At Lingham Primary, we are committed to ensuring our Science Curriculum is fully inclusive for every child. The curriculum is carefully designed to ensure all children receive a broad, balanced and differentiated curriculum. Science at Lingham Primary School is about developing children’s ideas and ways of working that enable them to ask and answer questions in order to make sense of the world in which they live through investigation and using and applying skills for different processes.

Our Science curriculum encompasses the British Values, alongside our school values, wherever possible, making meaningful connections and authentic links (for example we ensure democracy is upheld when carrying out scientific enquiries in groups and individual liberty is showcased when children are given independence to undertake their investigative work). Our Science curriculum has been carefully crafted to ensure a progressive development of scientific concepts, knowledge and skills.


Science helps pupils to understand the natural world around us, the process of changes to our planet, and theories behind why certain phenomena occur. Whenever possible we link this learning to global citizenship (for example caring for our planet through looking at materials and respecting the living plants and animals around us as well caring for our own bodies and health through the study of different systems). We complement this learning in Science through the study of high quality children’s literature to further develop understanding of different topic areas.


Teaching and Learning of Science

Science is a core subject in the National Curriculum. The fundamental skills, knowledge and concepts of the subjects are currently set out in ‘Science in the National Curriculum’

Working scientifically is described separately in the programme of study, but will be taught through and clearly related to the science content in the programme of study. This will be embedded within the content of biology, chemistry and physics.

Pupils at our school will be taught to use a variety of approaches to answer relevant scientific questions. The types of enquiry will include:

Observing over time; pattern seeking; identifying, classifying and grouping; comparative and fair testing

Spoken language will be developed through science, and children will be assisted in making their thinking clear to themselves and others.

Foundation classes are taught the required science elements of the foundation stage document through cross curricular themes.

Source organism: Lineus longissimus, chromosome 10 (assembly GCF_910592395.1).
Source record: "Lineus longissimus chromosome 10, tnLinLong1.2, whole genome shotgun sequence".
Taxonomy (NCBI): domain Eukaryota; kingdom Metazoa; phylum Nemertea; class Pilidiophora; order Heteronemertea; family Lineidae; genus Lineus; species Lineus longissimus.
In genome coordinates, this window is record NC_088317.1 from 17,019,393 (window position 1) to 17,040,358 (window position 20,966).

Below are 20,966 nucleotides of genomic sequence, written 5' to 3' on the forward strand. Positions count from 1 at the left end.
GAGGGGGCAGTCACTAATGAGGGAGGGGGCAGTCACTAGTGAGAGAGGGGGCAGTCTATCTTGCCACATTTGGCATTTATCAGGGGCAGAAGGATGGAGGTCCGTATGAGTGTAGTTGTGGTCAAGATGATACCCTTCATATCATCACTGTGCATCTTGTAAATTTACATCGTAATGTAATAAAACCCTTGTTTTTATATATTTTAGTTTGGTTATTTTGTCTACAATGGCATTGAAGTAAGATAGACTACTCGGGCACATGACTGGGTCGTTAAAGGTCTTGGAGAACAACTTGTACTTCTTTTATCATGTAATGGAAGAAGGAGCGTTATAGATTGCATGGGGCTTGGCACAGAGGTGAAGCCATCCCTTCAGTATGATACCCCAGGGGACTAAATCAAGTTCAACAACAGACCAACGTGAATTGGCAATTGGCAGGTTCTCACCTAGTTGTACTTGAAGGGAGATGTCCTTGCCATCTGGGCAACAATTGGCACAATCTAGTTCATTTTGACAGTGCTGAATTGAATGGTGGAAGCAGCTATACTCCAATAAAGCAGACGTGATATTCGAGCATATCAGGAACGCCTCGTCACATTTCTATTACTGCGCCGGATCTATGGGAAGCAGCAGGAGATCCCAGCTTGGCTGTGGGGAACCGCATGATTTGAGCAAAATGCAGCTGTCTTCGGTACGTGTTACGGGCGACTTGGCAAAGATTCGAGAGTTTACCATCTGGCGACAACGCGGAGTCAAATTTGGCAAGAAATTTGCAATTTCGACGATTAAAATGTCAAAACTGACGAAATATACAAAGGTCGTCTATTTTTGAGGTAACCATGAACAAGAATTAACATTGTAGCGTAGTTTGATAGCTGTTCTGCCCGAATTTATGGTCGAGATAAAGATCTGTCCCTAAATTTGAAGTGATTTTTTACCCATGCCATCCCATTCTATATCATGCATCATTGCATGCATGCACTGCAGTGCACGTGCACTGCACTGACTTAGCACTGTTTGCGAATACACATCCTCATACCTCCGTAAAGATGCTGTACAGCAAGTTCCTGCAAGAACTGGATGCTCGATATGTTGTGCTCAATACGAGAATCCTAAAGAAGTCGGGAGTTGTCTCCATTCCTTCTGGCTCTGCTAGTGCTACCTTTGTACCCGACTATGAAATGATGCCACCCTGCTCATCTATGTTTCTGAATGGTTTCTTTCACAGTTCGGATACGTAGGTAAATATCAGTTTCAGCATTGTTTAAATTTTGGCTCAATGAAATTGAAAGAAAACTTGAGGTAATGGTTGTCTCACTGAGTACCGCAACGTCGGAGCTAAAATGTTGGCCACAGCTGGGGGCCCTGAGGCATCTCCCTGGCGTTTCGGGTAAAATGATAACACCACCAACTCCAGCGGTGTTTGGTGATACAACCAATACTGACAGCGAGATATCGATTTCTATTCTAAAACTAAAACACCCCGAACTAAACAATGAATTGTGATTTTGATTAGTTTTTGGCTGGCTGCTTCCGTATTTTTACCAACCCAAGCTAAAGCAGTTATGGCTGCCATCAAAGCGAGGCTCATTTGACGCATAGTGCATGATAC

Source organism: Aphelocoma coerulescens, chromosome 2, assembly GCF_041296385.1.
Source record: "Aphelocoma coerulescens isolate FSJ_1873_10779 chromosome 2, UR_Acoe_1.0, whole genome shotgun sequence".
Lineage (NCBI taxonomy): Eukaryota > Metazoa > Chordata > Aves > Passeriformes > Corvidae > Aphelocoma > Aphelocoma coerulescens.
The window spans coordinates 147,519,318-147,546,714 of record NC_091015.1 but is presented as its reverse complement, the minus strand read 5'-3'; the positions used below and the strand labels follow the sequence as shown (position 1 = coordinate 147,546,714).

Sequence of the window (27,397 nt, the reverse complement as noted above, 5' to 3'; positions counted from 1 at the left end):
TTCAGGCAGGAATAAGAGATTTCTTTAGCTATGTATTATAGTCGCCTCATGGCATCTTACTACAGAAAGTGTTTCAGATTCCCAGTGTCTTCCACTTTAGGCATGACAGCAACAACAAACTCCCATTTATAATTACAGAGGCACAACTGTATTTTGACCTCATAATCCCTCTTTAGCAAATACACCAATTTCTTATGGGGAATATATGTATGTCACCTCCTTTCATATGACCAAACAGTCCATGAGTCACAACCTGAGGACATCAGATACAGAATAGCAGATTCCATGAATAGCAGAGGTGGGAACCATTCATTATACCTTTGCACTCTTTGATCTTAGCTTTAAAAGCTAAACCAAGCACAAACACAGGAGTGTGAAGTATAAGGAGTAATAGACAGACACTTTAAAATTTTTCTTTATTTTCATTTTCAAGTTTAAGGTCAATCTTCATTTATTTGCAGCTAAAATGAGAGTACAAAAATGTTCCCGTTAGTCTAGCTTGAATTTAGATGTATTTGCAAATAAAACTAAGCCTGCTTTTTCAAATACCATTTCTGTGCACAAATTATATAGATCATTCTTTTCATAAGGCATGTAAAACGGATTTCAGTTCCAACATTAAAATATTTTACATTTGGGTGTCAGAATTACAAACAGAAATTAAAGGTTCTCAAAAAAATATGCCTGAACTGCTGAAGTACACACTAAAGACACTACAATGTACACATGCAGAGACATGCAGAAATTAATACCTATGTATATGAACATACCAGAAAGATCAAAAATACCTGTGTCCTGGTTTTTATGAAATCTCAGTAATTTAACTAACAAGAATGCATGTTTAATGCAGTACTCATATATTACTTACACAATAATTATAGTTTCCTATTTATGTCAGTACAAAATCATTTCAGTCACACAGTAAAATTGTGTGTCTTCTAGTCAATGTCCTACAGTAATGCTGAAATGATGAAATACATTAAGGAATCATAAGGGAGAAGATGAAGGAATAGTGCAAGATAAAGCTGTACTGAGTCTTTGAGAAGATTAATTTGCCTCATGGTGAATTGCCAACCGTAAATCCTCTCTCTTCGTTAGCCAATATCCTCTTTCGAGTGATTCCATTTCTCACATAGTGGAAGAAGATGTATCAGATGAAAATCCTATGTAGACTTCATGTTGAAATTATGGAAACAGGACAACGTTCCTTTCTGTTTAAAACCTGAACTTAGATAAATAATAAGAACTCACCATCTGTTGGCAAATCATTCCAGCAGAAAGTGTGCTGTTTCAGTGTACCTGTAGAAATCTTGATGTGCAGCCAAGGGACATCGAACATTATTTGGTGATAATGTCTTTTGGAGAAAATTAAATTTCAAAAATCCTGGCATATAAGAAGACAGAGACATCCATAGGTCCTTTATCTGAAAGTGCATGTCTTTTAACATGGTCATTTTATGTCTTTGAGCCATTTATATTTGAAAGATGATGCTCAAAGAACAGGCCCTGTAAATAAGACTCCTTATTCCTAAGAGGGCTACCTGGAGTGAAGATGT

Our high quality Science curriculum is designed to inspire curiosity and fascination about the wider world around us and our teaching equips pupils with knowledge about a broad range of topic areas that is also led by the children’s interests. We want children to love learning about science through experiences in the classroom alongside fieldwork and carefully considered educational visits.


The development and understanding of high level vocabulary is central to our whole school curriculum and in science we strive to develop a scientifically grounded understanding of scientific facts, ideas and theories.


Each year group has mapped out their Science curriculum, alongside the Subject Leader and SLT to ensure our offer at Lingham meets the needs of our intended curriculum. Further details can be found in our ‘Knowledge and skills Organisers – see appendices.



Science is taught weekly by class teachers focusing on the knowledge and skills stated in the National Curriculum. Skills have been carefully mapped out to ensure there is clear progression from FS to Year 6 (see appendicies).

All children are provided with opportunities to gain ‘real-life’ experiences as part of our Science Curriculum to help them embed their knowledge and extend their learning.  We also use the the local area where possible for example using the forest school area to understand living things and their habitats when undertaking classification, walking the local area for sound collection data and utilising the field and links with P.E to investigate pulse rate,